a guest post from author Steve Searfoss
Being a parent is exhausting, and we can all use a bit of help sometimes. Enter Steve Searfoss, with his KidVenture books that are fun and informative for kids (maybe for grown-ups, too). In this guest post, Steve is offering a hand to writers of any age. Thank you, Steve!
In my KidVenture books I set out to teach kids business principles and basic economics. If that sounds boring, then perhaps you need to start your own business, because being an entrepreneur is quite the adventure.
In Twelve Weeks To Midnight Blue a brother and sister start a pool cleaning business in their neighborhood. Along the way they encounter challenges: they struggle to find the right price to charge for their service; they run into a teenager who wants to steal their idea and start his own company; they hire a friend to work for them, and the friend shows up late to his first job.
Presenting these characters with interesting dilemmas and finding plot twists was the easy part. Being an entrepreneur myself, these sorts of predicaments happen all the time. Competitors do popup unexpectedly, it’s hard to find the right price for your service, employees can be hard to manage, and business can be quite unpredictable.
The hard part in writing the story was figuring out how to explain the business concepts in a way that is organic to the plot itself. I had a good friend of mine — who has PhD in economics and, perhaps more importantly, three kids in the target age group — read an early draft and he gave me some great advice. He noticed that sometimes I had the kids in the story discover a solution to a problem by first finding an analogy, and other times they were told the answer by an adult. He pointed out that the times the kids figured it out by observing something similar in their world were more interesting.
From that feedback on the first draft, I settled on a couple rules for how to explain business concepts in the story. The first rule is that the kids must encounter the problem and describe it in their own worlds. Then they need to arrive at a solution, somewhat serendipitously, by observing the same problem in a different context. By the time a grownup gives them the fancy words to define the problem and solution, they already have an idea what it means through their own experience. And then the subsequent plot reveals that was the correct approach. Ideally the concept is being taught three different ways: by analogy, by exposition, and by plot.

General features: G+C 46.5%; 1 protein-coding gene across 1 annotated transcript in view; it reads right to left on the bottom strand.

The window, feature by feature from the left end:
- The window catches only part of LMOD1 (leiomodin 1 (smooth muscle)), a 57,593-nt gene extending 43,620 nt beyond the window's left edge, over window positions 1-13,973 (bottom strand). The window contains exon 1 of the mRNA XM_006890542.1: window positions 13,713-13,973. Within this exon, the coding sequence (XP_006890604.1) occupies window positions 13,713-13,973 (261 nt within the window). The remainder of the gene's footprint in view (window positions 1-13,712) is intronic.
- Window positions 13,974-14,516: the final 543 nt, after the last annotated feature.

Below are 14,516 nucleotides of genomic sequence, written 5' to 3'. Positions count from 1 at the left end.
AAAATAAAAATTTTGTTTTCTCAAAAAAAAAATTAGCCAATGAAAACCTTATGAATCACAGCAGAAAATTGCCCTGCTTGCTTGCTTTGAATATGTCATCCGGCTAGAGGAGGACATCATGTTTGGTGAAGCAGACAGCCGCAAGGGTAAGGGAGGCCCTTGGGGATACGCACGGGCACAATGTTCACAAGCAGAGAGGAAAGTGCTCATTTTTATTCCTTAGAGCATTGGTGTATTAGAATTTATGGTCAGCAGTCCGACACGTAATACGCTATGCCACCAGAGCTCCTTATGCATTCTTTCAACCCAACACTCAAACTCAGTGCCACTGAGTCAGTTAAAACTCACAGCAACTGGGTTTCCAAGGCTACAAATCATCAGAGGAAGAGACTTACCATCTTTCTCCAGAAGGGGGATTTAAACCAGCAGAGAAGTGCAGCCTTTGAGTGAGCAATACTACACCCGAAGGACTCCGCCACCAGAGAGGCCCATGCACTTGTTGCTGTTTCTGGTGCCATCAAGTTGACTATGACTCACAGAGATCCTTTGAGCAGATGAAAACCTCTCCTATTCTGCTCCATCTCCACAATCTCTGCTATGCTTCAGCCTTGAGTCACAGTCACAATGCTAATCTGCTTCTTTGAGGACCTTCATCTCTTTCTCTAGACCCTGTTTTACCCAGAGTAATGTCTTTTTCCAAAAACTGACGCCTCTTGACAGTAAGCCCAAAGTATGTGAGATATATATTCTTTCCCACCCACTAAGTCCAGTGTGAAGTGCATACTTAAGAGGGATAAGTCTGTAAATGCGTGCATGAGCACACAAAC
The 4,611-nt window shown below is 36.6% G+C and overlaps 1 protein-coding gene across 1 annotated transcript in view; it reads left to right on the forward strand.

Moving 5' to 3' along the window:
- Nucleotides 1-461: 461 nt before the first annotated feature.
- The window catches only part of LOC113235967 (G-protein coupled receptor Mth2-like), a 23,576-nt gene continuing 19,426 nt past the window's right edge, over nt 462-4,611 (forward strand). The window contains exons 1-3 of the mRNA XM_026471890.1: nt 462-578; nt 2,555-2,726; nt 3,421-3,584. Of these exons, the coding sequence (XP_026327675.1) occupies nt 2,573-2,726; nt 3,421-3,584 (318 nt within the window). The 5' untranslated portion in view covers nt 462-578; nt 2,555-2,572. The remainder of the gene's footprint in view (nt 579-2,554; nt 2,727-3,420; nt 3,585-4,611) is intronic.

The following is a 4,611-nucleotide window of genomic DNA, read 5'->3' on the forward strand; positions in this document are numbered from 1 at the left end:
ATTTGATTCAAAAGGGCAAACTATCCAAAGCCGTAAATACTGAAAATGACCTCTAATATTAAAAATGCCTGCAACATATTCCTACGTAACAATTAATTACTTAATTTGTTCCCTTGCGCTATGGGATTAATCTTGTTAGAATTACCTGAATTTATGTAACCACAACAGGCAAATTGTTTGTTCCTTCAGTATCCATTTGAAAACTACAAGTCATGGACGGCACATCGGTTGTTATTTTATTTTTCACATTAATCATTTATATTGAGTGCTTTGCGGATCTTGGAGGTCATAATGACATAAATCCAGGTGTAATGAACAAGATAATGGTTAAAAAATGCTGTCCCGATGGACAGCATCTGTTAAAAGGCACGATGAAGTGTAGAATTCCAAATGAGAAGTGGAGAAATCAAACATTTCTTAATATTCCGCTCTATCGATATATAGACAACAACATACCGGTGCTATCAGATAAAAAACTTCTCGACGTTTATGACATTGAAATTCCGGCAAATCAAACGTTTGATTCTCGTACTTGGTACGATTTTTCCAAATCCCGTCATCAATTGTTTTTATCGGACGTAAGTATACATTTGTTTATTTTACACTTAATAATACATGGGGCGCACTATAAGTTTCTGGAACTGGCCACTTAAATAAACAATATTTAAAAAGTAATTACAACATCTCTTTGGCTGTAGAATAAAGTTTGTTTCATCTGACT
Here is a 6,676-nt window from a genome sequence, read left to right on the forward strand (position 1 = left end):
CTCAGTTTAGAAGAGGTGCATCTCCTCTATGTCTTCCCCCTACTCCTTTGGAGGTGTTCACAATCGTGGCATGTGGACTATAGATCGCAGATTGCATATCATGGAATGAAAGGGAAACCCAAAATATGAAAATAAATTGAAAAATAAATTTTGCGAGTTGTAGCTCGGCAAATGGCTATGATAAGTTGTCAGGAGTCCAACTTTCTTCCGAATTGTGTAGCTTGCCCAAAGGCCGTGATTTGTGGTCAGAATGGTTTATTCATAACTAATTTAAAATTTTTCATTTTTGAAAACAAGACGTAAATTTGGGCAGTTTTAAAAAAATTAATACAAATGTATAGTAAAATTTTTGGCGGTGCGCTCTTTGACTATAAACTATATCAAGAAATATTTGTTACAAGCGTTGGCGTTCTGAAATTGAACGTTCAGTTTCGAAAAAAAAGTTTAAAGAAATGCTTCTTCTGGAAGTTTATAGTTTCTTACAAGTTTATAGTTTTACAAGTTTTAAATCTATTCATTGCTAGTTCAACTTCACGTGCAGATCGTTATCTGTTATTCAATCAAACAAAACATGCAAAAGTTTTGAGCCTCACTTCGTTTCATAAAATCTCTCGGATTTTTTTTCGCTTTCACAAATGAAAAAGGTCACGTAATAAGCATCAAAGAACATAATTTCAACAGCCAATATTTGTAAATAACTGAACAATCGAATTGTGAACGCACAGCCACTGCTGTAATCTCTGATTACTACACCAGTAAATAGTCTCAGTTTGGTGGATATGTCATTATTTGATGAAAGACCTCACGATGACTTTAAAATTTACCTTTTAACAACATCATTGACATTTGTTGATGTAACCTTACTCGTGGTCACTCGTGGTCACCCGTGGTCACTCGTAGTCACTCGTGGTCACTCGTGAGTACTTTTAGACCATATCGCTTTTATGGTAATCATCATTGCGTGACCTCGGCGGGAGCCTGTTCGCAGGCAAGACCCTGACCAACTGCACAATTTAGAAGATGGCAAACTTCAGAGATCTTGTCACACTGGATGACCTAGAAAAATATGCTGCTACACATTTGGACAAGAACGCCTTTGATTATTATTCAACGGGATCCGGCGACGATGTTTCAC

For example, one of the problems they run into, being a small company run by kids, is what happens when they agree to take on a job that they aren’t well-equipped for? In the story, they agree to clean someone’s pool that hadn’t been cleaned in years. They quickly realize there is no way they can make a profit on that job, it would simply take too many hours to clean. At one point Chance, the main character, is cleaning out a pool filter that’s been clogged with old leaves and debris and he realizes, if they don’t start filtering out customers and keeping out the wrong kind of customers, their whole business will get clogged up and no longer be functional. Later in a business meeting, Chance and his sister Addie come up with questions to screen customers to filter out the problematic ones before agreeing to take a job.
Meet the Author
I wrote my first KidVenture book after years of making up stories to teach my kids about business and economics. Whenever they’d ask how something works or why things were a certain way, I would say, “Let’s pretend you have a business that sells…” and off we’d go. What would start as a simple hypothetical to explain a concept would become an adventure spanning several days as my kids would come back with new questions which would spawn more plot twists. Rather than give them quick answers, I tried to create cliffhangers to get them to really think through an idea and make the experience as interactive as possible.
I try to bring that same spirit of fun, curiosity and challenge to each KidVenture book. That’s why every chapter ends with a dilemma and a set of questions. KidVenture books are fun for kids to read alone, and even more fun to read together and discuss. There are plenty of books where kids learn about being doctors and astronauts and firefighters. There are hardly any where they learn what it’s like to run small business. KidVenture is different. The companies the kids start are modest and simple, but the themes are serious and important.
I’m an entrepreneur who has started a half dozen or so businesses and have had my share of failures. My dad was an entrepreneur and as a kid I used to love asking him about his business and learning the ins and outs of what to do and not do. Mistakes make the best stories — and the best lessons. I wanted to write a business book that was realistic, where you get to see the characters stumble and wander and reset, the way entrepreneurs do in real life. Unlike most books and movies where business is portrayed as easy, where all you need is one good idea and the desire to be successful, the characters in KidVenture find that every day brings new problems to solve.
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